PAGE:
SACRAMENTO, Calif. - The California Legislature approved "The Right to a Jury of Your Peers," allowing people with a prior felony conviction to serve on juries in California for the first time.
Current California law excludes from jury service people who may have had a graffiti conviction when they were 18 or a marijuana conviction from high school. Under SB 310, a person with a prior felony conviction would be eligible to serve on a jury, unless the person is on parole or probation, or a registered sex offender for a felony conviction.
The state Assembly approved SB 310 on a 47-26 vote, and the Senate gave its final OK Thursday on a 29-10 vote. The bill now goes to Gov. Gavin Newsom for consideration.
"SB 310 will ensure that Californians can be tried by a true jury of their peers," the bill's author, Sen. Nancy Skinner (D-Berkeley) said in a statement. "Currently, 30% of African-American men living in California are denied the basic civil right to serve on a jury. SB 310 will right that wrong."
The move was lauded by the American Civil Liberties Union, the Ella Baker Center for Human Rights and many others, including Brendon Woods, Alameda County's Public Defender, who wrote an impassioned opinion piece in the San Francisco Chronicle.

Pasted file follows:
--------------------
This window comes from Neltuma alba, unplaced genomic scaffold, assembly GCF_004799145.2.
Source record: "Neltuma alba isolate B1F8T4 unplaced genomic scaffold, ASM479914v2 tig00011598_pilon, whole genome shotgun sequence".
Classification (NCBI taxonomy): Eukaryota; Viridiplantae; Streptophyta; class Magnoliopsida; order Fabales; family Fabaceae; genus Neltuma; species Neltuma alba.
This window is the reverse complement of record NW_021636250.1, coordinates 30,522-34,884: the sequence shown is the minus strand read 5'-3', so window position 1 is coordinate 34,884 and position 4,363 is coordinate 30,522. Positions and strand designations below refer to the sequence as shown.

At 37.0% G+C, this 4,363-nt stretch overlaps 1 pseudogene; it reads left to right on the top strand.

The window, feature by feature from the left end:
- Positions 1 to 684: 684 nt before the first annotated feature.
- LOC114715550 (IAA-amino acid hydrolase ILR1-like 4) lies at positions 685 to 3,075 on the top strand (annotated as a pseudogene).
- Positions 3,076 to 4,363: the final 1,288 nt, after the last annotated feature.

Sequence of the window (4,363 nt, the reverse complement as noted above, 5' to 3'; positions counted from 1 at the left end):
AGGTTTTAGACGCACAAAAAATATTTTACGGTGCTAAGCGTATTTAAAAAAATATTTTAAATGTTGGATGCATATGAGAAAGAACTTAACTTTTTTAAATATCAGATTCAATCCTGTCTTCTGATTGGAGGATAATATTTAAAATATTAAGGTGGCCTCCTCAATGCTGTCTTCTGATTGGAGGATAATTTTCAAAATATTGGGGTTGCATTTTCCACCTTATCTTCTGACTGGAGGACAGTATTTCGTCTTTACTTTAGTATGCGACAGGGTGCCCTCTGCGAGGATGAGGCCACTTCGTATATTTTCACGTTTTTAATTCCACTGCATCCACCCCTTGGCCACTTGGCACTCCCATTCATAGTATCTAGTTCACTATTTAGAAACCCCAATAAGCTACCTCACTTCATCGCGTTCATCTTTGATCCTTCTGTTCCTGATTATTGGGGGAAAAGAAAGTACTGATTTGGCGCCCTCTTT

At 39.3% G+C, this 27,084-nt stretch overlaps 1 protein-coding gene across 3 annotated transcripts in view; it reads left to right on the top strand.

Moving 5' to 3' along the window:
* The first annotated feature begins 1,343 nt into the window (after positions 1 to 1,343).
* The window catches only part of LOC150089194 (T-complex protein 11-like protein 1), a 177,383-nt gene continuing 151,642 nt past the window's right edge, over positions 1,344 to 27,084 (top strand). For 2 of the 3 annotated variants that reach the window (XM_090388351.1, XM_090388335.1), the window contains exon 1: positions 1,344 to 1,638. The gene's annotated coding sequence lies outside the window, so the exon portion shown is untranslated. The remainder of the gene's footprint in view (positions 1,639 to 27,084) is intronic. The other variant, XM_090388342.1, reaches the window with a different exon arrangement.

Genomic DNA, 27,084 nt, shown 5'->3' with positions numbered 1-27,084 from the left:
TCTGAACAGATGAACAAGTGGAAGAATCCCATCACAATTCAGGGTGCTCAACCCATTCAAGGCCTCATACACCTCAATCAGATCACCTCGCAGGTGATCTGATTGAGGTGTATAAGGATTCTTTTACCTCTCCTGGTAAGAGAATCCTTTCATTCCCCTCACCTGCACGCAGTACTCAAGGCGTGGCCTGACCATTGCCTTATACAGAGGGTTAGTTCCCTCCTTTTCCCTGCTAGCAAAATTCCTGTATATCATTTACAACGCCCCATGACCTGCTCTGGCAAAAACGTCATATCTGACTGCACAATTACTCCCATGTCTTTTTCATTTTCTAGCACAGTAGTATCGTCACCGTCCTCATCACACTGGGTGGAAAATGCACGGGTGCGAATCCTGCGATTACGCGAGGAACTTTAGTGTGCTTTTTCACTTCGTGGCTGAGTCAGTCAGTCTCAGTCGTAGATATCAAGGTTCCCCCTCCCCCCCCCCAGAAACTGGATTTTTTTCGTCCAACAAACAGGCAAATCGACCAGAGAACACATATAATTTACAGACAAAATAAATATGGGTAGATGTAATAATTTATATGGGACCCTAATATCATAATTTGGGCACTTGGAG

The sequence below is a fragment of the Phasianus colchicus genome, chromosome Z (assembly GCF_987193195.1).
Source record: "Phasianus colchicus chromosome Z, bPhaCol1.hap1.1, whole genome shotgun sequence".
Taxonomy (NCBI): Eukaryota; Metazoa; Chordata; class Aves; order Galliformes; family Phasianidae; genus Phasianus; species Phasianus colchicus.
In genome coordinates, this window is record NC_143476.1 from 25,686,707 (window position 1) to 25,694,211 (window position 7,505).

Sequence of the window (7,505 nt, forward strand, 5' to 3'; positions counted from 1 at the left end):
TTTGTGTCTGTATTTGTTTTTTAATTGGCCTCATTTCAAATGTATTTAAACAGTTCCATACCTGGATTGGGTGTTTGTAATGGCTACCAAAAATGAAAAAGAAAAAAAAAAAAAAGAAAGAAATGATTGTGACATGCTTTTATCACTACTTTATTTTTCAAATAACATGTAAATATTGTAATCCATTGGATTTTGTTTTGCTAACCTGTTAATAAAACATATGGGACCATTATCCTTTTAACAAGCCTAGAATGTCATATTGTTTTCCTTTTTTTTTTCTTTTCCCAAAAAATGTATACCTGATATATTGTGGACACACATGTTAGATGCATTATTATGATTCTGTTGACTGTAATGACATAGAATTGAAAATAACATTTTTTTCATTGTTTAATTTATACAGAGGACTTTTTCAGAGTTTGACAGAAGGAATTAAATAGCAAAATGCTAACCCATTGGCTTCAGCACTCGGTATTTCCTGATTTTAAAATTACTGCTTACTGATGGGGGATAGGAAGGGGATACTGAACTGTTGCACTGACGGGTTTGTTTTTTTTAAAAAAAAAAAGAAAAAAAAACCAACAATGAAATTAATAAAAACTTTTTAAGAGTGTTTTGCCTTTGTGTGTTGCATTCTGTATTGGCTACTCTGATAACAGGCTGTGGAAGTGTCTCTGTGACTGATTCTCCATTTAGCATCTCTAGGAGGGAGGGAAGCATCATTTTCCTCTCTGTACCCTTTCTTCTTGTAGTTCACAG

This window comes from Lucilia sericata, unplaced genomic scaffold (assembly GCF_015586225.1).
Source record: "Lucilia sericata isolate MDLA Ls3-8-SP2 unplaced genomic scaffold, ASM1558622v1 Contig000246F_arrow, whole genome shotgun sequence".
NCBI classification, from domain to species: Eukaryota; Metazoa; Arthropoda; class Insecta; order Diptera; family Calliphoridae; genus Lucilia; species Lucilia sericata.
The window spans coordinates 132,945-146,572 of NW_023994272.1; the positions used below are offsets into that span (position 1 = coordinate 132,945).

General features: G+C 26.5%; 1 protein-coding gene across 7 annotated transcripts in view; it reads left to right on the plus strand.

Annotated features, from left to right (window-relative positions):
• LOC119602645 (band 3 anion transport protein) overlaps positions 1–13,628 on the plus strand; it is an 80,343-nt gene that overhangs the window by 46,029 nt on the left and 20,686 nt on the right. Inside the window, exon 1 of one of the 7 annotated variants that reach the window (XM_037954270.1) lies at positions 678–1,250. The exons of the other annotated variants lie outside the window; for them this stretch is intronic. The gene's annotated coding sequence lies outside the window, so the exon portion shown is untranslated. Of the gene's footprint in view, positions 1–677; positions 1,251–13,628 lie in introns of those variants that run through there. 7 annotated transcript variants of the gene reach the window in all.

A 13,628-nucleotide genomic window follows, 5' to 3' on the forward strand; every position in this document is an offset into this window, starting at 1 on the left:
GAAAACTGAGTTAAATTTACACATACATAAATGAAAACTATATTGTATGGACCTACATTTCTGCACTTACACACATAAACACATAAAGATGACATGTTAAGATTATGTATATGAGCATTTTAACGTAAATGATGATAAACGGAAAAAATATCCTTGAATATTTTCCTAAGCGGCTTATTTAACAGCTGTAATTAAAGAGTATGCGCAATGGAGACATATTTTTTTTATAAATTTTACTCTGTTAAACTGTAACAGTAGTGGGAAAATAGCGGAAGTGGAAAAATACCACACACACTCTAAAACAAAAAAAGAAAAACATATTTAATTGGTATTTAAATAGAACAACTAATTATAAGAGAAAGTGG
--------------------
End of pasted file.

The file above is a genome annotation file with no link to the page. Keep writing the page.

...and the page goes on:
"During my 20-plus years as a public defender in California, I have handled thousands of criminal cases. I can't tell you how often I've sat at the defense table with a young African American client who was excited to prove his innocence, only to see his enthusiasm replaced with hopelessness and dread once he saw the jury," Woods wrote in July. "It's difficult to tell a young man that he shouldn't feel defeated when faced with the fact that not a single person who will be deciding his future looks like him. He is immediately confronted with the reality that he will not be getting a jury of his peers."
He added this issue is personal for him as well. "As an African American male, I am faced with the harsh reality that if I am ever arrested and charged with a crime, under current law, it is almost guaranteed that I will not have a jury of my peers," he wrote.
Opponents of SB310 had argued that people with felony convictions are too biased to ever serve on a jury. And district attorneys had previously lobbied against the bill, saying they didn't want sex offenders and people on felony probation to serve, according to Skinner's office. When the bill was amended to exclude those categories of people, the prosecutors dropped their formal opposition.
More than 20 states allow people with prior felony convictions to serve on a jury, according to Skinner's office. Colorado, Illinois, Maine, and Oregon allow people to serve without restrictions.
If the bill is signed by the governor, only Arkansas, Georgia, Kentucky, and Oklahoma will still have lifetime bans for people with felony convictions from ever serving on a jury.
SB 310 does not interfere with the right of prosecutors, public defenders, and judges to reject jurors based on their assessment of suitability. It also does not prohibit the use of a preemptory challenge to remove a prospective juror from the jury pool.
This story was reported in Oakland, Calif.